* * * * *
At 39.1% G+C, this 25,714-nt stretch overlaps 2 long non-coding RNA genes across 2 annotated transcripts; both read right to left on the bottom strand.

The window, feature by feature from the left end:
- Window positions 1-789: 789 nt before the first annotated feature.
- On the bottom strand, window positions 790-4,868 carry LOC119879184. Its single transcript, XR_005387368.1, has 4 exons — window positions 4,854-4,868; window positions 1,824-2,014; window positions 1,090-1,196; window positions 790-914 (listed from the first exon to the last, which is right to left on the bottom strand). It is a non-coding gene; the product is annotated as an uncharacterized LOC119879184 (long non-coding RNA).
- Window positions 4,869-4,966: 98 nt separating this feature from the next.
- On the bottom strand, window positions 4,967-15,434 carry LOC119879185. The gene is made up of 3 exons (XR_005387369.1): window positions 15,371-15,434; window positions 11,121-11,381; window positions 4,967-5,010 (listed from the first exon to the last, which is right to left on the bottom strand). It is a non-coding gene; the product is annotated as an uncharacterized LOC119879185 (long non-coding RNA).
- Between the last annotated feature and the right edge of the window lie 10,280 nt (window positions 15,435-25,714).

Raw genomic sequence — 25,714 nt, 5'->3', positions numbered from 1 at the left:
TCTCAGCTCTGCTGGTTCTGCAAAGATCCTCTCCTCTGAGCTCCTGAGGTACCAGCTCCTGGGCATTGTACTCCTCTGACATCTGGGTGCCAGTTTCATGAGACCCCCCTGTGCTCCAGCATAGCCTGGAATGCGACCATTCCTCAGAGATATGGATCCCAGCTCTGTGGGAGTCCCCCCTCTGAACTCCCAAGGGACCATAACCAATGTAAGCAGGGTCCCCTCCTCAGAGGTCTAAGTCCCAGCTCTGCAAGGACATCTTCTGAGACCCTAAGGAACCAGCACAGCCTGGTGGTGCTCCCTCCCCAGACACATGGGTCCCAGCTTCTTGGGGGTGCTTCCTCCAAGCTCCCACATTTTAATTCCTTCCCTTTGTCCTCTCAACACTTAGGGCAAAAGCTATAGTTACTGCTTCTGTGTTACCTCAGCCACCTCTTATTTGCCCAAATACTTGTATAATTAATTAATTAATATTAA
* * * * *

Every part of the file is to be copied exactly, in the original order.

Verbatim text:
At 39.1% G+C, this 25,714-nt stretch overlaps 2 long non-coding RNA genes across 2 annotated transcripts; both read right to left on the bottom strand.

The window, feature by feature from the left end:
- Window positions 1-789: 789 nt before the first annotated feature.
- On the bottom strand, window positions 790-4,868 carry LOC119879184. Its single transcript, XR_005387368.1, has 4 exons — window positions 4,854-4,868; window positions 1,824-2,014; window positions 1,090-1,196; window positions 790-914 (listed from the first exon to the last, which is right to left on the bottom strand). It is a non-coding gene; the product is annotated as an uncharacterized LOC119879184 (long non-coding RNA).
- Window positions 4,869-4,966: 98 nt separating this feature from the next.
- On the bottom strand, window positions 4,967-15,434 carry LOC119879185. The gene is made up of 3 exons (XR_005387369.1): window positions 15,371-15,434; window positions 11,121-11,381; window positions 4,967-5,010 (listed from the first exon to the last, which is right to left on the bottom strand). It is a non-coding gene; the product is annotated as an uncharacterized LOC119879185 (long non-coding RNA).
- Between the last annotated feature and the right edge of the window lie 10,280 nt (window positions 15,435-25,714).

Raw genomic sequence — 25,714 nt, 5'->3', positions numbered from 1 at the left:
TCTCAGCTCTGCTGGTTCTGCAAAGATCCTCTCCTCTGAGCTCCTGAGGTACCAGCTCCTGGGCATTGTACTCCTCTGACATCTGGGTGCCAGTTTCATGAGACCCCCCTGTGCTCCAGCATAGCCTGGAATGCGACCATTCCTCAGAGATATGGATCCCAGCTCTGTGGGAGTCCCCCCTCTGAACTCCCAAGGGACCATAACCAATGTAAGCAGGGTCCCCTCCTCAGAGGTCTAAGTCCCAGCTCTGCAAGGACATCTTCTGAGACCCTAAGGAACCAGCACAGCCTGGTGGTGCTCCCTCCCCAGACACATGGGTCCCAGCTTCTTGGGGGTGCTTCCTCCAAGCTCCCACATTTTAATTCCTTCCCTTTGTCCTCTCAACACTTAGGGCAAAAGCTATAGTTACTGCTTCTGTGTTACCTCAGCCACCTCTTATTTGCCCAAATACTTGTATAATTAATTAATTAATATTAA